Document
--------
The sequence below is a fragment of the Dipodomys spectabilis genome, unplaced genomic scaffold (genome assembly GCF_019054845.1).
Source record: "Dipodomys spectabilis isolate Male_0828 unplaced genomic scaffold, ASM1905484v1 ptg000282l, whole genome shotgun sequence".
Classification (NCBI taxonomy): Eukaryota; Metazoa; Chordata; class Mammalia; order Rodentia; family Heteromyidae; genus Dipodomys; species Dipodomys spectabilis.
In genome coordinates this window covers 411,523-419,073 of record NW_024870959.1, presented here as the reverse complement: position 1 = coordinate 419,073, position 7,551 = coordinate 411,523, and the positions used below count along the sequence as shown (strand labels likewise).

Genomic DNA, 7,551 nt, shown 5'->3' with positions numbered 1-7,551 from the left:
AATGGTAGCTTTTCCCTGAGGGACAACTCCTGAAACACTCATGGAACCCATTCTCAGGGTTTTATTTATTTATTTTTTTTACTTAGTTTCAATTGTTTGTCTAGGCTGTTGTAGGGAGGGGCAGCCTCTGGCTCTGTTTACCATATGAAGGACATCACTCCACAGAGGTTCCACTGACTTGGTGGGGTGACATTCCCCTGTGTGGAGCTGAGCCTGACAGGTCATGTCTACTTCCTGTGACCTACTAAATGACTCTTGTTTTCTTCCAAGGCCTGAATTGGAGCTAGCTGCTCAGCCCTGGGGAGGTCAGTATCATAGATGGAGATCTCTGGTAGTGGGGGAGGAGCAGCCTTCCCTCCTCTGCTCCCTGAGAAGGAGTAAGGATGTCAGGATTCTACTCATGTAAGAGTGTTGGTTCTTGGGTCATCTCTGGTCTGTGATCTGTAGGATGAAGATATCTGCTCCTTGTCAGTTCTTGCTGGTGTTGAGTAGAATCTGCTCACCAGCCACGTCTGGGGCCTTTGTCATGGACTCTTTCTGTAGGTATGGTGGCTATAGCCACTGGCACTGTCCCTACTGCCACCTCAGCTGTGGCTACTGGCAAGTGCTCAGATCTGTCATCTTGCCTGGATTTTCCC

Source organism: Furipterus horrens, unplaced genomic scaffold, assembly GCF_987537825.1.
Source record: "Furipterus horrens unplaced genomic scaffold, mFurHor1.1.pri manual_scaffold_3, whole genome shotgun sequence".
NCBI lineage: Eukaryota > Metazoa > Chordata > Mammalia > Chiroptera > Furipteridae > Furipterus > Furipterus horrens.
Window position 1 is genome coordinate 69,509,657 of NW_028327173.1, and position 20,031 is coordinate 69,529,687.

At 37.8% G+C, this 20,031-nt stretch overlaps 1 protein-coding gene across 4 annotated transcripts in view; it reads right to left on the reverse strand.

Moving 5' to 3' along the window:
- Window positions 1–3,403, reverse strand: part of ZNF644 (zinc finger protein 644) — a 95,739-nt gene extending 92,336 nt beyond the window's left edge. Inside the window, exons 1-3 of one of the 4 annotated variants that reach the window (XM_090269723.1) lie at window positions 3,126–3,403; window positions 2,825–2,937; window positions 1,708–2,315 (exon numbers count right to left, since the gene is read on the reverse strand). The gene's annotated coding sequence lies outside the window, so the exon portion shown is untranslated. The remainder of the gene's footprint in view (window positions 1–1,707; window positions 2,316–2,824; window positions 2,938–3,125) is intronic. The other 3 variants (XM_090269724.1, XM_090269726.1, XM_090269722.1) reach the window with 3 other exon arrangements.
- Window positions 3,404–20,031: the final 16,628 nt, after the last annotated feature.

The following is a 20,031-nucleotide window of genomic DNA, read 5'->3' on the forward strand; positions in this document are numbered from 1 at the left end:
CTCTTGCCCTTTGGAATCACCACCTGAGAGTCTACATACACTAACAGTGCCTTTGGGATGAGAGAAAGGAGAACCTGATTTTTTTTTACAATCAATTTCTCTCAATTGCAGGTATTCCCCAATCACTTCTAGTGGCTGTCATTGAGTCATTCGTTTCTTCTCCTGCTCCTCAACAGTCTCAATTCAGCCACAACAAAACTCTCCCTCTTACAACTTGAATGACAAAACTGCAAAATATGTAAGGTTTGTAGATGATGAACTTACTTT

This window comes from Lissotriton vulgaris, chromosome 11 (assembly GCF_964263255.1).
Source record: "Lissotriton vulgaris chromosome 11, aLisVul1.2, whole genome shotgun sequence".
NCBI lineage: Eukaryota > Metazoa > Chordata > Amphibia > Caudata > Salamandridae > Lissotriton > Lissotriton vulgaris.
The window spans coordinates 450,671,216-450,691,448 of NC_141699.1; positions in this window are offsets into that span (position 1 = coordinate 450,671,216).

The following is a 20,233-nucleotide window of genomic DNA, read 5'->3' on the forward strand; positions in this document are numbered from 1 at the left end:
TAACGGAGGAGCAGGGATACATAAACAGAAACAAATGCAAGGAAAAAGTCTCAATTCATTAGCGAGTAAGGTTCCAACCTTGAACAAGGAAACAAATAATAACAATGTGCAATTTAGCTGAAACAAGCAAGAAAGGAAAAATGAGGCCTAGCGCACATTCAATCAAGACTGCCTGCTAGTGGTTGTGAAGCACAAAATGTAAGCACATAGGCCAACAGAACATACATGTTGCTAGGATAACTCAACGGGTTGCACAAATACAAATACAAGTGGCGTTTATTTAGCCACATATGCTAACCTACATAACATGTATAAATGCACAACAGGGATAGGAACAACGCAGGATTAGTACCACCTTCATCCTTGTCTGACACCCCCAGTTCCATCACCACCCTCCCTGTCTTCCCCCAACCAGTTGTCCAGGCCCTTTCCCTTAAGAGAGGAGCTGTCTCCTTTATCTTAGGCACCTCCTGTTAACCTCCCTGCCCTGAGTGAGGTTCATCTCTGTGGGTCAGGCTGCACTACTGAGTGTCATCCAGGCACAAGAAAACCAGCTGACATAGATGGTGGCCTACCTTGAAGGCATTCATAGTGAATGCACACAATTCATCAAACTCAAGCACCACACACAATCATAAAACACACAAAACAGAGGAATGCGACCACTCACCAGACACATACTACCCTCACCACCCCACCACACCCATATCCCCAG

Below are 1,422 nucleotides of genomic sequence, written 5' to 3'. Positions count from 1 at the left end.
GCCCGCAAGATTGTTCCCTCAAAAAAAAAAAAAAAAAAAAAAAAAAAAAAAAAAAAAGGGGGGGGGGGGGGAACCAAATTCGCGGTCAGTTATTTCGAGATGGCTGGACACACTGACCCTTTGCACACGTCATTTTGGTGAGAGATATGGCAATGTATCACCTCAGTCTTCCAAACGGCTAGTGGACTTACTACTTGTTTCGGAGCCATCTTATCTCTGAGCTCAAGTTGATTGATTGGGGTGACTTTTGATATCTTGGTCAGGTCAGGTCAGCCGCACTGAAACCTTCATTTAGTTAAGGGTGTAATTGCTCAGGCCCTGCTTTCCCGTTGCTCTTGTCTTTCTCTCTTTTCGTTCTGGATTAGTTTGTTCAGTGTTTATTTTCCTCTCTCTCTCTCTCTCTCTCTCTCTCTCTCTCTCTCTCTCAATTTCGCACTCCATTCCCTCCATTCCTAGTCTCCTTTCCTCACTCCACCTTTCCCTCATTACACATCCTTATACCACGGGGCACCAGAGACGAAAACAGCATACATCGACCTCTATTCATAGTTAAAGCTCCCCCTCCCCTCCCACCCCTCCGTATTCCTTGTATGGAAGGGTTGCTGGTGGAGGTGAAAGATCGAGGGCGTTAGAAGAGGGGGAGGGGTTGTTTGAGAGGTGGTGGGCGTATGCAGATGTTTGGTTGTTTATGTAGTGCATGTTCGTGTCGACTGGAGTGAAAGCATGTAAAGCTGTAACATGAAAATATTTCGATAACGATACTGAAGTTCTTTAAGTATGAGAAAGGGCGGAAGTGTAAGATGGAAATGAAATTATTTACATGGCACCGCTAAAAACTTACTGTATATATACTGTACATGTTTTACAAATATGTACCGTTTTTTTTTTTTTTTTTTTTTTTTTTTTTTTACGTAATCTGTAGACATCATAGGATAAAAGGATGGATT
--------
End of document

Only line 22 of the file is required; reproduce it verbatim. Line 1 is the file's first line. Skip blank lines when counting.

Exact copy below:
TAACGGAGGAGCAGGGATACATAAACAGAAACAAATGCAAGGAAAAAGTCTCAATTCATTAGCGAGTAAGGTTCCAACCTTGAACAAGGAAACAAATAATAACAATGTGCAATTTAGCTGAAACAAGCAAGAAAGGAAAAATGAGGCCTAGCGCACATTCAATCAAGACTGCCTGCTAGTGGTTGTGAAGCACAAAATGTAAGCACATAGGCCAACAGAACATACATGTTGCTAGGATAACTCAACGGGTTGCACAAATACAAATACAAGTGGCGTTTATTTAGCCACATATGCTAACCTACATAACATGTATAAATGCACAACAGGGATAGGAACAACGCAGGATTAGTACCACCTTCATCCTTGTCTGACACCCCCAGTTCCATCACCACCCTCCCTGTCTTCCCCCAACCAGTTGTCCAGGCCCTTTCCCTTAAGAGAGGAGCTGTCTCCTTTATCTTAGGCACCTCCTGTTAACCTCCCTGCCCTGAGTGAGGTTCATCTCTGTGGGTCAGGCTGCACTACTGAGTGTCATCCAGGCACAAGAAAACCAGCTGACATAGATGGTGGCCTACCTTGAAGGCATTCATAGTGAATGCACACAATTCATCAAACTCAAGCACCACACACAATCATAAAACACACAAAACAGAGGAATGCGACCACTCACCAGACACATACTACCCTCACCACCCCACCACACCCATATCCCCAG